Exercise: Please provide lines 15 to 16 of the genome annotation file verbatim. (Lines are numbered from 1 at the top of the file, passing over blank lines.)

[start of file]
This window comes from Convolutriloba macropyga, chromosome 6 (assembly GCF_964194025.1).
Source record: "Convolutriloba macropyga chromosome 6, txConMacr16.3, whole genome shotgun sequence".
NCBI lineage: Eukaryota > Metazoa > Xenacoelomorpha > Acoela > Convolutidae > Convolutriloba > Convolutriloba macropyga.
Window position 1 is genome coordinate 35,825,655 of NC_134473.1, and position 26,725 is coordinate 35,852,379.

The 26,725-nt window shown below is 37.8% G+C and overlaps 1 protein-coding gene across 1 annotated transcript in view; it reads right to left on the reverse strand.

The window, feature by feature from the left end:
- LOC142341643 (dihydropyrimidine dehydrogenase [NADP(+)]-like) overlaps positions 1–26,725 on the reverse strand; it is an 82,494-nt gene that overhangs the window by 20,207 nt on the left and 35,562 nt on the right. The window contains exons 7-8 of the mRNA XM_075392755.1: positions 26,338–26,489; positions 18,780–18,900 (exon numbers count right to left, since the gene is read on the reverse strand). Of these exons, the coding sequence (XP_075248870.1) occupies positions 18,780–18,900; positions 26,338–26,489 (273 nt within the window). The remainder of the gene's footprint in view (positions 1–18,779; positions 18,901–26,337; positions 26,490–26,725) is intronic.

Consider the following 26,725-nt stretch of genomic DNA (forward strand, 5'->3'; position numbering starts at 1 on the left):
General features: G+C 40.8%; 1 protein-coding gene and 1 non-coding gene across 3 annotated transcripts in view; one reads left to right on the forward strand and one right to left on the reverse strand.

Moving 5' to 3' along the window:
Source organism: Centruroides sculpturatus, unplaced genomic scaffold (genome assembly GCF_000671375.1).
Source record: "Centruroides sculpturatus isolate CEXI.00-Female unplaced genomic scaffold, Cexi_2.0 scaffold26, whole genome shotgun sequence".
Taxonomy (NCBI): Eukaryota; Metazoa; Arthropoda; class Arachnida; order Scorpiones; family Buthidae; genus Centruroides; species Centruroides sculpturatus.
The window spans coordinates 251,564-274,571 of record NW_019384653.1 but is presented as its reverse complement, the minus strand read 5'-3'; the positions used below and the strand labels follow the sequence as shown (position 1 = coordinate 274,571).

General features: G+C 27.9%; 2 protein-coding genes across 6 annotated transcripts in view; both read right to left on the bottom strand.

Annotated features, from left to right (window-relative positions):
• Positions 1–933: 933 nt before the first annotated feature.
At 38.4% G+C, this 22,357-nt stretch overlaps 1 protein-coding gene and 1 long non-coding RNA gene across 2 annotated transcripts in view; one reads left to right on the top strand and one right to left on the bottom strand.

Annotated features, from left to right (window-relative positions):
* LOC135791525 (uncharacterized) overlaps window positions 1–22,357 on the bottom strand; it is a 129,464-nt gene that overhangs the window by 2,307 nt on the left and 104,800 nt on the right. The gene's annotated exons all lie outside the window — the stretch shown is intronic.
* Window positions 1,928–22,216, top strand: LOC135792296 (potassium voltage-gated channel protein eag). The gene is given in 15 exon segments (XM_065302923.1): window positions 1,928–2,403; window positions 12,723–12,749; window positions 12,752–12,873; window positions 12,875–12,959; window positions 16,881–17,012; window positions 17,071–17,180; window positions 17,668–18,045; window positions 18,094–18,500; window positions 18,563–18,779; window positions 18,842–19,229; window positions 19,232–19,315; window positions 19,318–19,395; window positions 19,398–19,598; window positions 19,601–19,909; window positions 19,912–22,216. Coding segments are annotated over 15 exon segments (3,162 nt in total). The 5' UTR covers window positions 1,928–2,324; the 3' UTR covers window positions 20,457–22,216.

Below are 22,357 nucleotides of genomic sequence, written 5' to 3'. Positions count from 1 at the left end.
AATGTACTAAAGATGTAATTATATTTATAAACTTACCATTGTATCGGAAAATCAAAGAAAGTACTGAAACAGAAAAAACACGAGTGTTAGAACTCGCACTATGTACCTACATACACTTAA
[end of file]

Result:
General features: G+C 27.9%; 2 protein-coding genes across 6 annotated transcripts in view; both read right to left on the bottom strand.

Annotated features, from left to right (window-relative positions):